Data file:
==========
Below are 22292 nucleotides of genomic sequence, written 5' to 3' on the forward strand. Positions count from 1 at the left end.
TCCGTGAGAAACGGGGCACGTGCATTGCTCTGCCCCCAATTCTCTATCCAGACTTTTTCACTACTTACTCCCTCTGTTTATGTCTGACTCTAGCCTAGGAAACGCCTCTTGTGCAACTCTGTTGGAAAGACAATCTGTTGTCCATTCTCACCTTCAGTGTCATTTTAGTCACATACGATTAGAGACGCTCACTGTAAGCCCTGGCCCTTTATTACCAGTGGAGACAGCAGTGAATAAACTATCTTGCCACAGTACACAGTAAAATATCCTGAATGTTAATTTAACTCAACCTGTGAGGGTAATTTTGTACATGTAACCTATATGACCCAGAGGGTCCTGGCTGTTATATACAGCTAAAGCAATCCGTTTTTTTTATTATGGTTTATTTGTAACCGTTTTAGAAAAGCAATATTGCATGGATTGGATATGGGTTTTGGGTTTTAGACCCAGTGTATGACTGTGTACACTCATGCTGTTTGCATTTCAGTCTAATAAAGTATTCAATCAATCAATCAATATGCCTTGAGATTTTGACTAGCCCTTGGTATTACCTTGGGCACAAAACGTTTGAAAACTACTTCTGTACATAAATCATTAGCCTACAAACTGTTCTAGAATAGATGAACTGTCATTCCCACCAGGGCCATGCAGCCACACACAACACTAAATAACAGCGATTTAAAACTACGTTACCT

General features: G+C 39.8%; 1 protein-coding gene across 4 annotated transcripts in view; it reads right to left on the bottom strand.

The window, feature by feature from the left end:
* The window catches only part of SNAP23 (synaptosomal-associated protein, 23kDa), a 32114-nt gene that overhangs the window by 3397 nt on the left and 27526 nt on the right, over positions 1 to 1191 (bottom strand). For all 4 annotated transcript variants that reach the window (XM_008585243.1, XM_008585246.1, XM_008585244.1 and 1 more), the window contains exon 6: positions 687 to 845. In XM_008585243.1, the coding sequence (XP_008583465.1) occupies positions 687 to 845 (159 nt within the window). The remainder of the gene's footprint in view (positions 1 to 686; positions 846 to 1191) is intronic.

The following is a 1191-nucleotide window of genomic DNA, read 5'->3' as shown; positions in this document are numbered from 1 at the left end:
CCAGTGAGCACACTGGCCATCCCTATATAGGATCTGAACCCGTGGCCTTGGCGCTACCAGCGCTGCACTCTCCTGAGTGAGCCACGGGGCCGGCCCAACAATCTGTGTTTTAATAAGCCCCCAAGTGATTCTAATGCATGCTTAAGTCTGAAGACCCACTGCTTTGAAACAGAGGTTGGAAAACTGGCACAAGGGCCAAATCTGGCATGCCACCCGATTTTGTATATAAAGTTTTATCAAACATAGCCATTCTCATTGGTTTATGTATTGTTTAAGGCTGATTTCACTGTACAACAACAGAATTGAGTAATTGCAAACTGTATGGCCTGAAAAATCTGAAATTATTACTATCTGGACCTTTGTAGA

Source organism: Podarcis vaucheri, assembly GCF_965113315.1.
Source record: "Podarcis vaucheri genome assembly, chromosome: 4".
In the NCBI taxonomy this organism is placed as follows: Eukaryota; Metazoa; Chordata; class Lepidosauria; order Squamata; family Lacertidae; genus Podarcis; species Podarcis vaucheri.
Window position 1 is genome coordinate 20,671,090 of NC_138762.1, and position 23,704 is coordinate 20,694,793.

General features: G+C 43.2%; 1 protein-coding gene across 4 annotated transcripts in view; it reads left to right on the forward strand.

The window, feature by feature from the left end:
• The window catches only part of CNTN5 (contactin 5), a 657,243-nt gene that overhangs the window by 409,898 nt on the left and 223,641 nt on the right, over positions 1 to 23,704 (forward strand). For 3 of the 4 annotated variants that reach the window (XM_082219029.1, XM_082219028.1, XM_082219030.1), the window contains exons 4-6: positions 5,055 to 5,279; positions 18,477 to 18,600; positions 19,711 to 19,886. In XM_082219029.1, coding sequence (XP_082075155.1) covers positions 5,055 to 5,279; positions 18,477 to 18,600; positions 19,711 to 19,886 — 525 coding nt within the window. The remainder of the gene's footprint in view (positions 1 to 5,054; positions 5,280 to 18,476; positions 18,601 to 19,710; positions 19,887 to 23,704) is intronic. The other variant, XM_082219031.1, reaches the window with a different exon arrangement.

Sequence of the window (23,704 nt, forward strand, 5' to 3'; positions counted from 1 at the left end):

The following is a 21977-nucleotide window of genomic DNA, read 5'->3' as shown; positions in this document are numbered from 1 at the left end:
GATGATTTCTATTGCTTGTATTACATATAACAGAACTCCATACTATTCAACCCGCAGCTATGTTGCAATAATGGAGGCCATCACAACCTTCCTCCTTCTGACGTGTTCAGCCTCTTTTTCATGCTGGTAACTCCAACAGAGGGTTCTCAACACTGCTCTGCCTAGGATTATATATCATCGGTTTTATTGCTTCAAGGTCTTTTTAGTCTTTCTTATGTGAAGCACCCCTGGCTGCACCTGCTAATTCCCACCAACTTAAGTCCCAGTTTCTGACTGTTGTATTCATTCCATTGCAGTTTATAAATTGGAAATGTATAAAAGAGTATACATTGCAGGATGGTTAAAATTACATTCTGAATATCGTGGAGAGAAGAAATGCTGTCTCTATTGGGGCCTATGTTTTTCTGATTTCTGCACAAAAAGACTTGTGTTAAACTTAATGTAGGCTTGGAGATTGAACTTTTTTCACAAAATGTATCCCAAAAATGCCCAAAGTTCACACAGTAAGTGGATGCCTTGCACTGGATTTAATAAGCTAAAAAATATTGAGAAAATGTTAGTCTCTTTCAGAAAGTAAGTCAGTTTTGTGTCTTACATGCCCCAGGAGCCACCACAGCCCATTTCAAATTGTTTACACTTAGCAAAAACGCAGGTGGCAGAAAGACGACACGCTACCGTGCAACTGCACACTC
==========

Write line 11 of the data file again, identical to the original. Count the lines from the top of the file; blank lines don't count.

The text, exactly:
Window position 1 is genome coordinate 20,671,090 of NC_138762.1, and position 23,704 is coordinate 20,694,793.